The use of social networks has become the main source of professional development for teachers since the start of the Covid-19 pandemic in March 2020. Educational advisers have also been strongly called upon to support them in the rapid changes that they knew.
This is revealed by research on autonomous professional development among teachers in the context of the pandemic, led by independent researcher Viorica Dobrica-Tudor and educational consultant Alexandra Coutlée. Through this research, they wanted to confirm whether the context had led primary and secondary teachers to perfect their professional development and what resources had been used.
In fact, overnight, teachers were forced to rethink their teaching. Creation of distance learning paths, monitoring of tasks to be carried out by students, production of clear instructions and effective feedback were at the heart of the changes. In order to meet these challenges, teachers have indeed turned to different sources to support them in this adaptation.
In the end, three teacher profiles were identified:
- those whose professional development has relied mostly on interactions with known colleagues;
- those who instead relied on their own reflections and educational advisors;
- those who have been inspired by professional exchanges on social networks to develop their practice.
Social networks as online communities of practice
The researchers observed that teachers, looking for quick answers to their questions, naturally turned to social networks. Those who were already using them before the pandemic have increased their use. Those who did not use them first turned to their immediate entourage and the educational advisers in their milieu. Then, many also took their first steps online in search of concrete testimonials from colleagues on which to rely.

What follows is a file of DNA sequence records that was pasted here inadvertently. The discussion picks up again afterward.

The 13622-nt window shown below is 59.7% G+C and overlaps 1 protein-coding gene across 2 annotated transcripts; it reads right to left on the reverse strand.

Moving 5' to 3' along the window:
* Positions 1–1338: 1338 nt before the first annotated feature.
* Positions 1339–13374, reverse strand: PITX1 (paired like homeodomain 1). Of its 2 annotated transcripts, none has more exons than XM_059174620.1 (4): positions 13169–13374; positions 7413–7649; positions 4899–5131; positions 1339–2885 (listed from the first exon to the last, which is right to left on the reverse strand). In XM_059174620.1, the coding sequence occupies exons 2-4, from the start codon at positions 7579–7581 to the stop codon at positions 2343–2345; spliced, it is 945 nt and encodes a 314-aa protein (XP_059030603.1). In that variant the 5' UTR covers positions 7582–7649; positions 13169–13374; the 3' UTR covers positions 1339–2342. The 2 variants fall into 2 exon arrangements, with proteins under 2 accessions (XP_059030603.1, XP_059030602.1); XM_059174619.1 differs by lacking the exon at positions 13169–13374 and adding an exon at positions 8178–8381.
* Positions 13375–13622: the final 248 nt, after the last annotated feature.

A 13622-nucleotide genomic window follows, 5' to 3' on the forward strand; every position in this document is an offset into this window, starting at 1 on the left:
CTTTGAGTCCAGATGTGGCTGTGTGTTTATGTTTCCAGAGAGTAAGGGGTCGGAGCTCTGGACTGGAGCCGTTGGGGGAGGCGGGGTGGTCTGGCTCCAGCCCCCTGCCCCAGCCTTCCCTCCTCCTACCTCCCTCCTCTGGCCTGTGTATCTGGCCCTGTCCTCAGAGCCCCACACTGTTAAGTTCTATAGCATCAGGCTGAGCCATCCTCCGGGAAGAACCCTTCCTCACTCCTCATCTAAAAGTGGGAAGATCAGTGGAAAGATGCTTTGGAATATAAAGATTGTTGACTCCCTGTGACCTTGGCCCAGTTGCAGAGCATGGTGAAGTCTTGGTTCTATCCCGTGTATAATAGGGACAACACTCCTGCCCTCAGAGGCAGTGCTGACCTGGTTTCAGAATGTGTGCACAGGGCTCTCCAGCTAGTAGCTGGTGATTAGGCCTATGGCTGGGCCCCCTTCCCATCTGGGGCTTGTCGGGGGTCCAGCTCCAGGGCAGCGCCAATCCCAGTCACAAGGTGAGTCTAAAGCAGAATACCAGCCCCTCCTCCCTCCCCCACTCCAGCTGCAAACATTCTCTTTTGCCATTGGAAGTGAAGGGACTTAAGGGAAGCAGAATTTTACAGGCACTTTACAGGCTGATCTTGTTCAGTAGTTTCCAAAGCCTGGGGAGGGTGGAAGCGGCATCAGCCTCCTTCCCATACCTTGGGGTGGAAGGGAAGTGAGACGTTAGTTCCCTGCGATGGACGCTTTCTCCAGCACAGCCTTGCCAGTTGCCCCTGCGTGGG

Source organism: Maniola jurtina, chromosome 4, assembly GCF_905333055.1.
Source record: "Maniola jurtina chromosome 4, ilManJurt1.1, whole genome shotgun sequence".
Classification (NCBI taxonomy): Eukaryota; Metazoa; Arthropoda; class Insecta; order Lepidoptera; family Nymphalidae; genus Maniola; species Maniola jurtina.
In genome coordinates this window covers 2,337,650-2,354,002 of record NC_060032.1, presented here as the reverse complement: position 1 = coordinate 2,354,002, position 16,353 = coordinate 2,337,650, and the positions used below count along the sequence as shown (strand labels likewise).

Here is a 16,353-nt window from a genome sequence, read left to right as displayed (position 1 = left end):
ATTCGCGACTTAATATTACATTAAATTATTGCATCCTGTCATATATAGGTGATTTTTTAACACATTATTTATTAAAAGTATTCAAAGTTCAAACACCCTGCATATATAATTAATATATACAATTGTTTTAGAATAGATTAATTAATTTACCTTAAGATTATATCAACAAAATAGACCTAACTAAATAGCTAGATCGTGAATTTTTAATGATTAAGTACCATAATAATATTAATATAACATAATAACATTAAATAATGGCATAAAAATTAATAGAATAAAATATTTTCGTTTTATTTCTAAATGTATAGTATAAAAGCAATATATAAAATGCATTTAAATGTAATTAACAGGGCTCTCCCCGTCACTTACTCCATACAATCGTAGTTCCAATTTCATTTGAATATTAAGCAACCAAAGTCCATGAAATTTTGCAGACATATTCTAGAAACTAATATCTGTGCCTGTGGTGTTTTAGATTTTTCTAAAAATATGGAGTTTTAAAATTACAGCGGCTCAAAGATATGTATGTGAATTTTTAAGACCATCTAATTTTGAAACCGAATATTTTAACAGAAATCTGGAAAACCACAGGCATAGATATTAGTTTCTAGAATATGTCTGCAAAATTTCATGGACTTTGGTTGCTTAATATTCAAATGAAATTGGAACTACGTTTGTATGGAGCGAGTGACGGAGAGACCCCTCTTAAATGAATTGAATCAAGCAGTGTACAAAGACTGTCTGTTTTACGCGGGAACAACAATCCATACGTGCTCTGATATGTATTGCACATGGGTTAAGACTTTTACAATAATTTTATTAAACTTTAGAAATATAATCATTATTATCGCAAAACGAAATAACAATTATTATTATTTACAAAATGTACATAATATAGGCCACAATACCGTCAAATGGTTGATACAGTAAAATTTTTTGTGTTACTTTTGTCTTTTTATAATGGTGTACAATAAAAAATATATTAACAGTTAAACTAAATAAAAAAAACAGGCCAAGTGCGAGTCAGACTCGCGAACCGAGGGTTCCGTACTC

Thus, “most teachers have increased the frequency of use of social networks during the pandemic and do not plan to decrease it once the period of confinement has passed, which suggests lasting changes that will be integrated into daily practices” , reads the report.
In addition, the use of social networks would require greater self-confidence. Teachers who experienced more insecurity were more interested in “receiving educational tools and resources from educational advisers”.
“Our results should be used by pedagogical advisers to better support the development of skills allowing the adaptation of teaching practices to unusual situations. For example, the presence of pedagogical advisers on social networks could provide support and even guide the exchanges of the teachers who are there”, suggest the researchers at the end of the report.
In addition :
The report titled The function of educational adviser in Quebec, professors Nancy Granger and Suzanne Guillemette, from the department of education and training management at the University of Sherbrooke, with research assistant Bianca B.-Lamoureux, had already confirmed that the educational advisers played a great role with teachers during the pandemic, especially with regard to digital guidance, support and training.
Read more in this article already published in École branchée: Pedagogical advisers have become “digital guides” during the pandemic.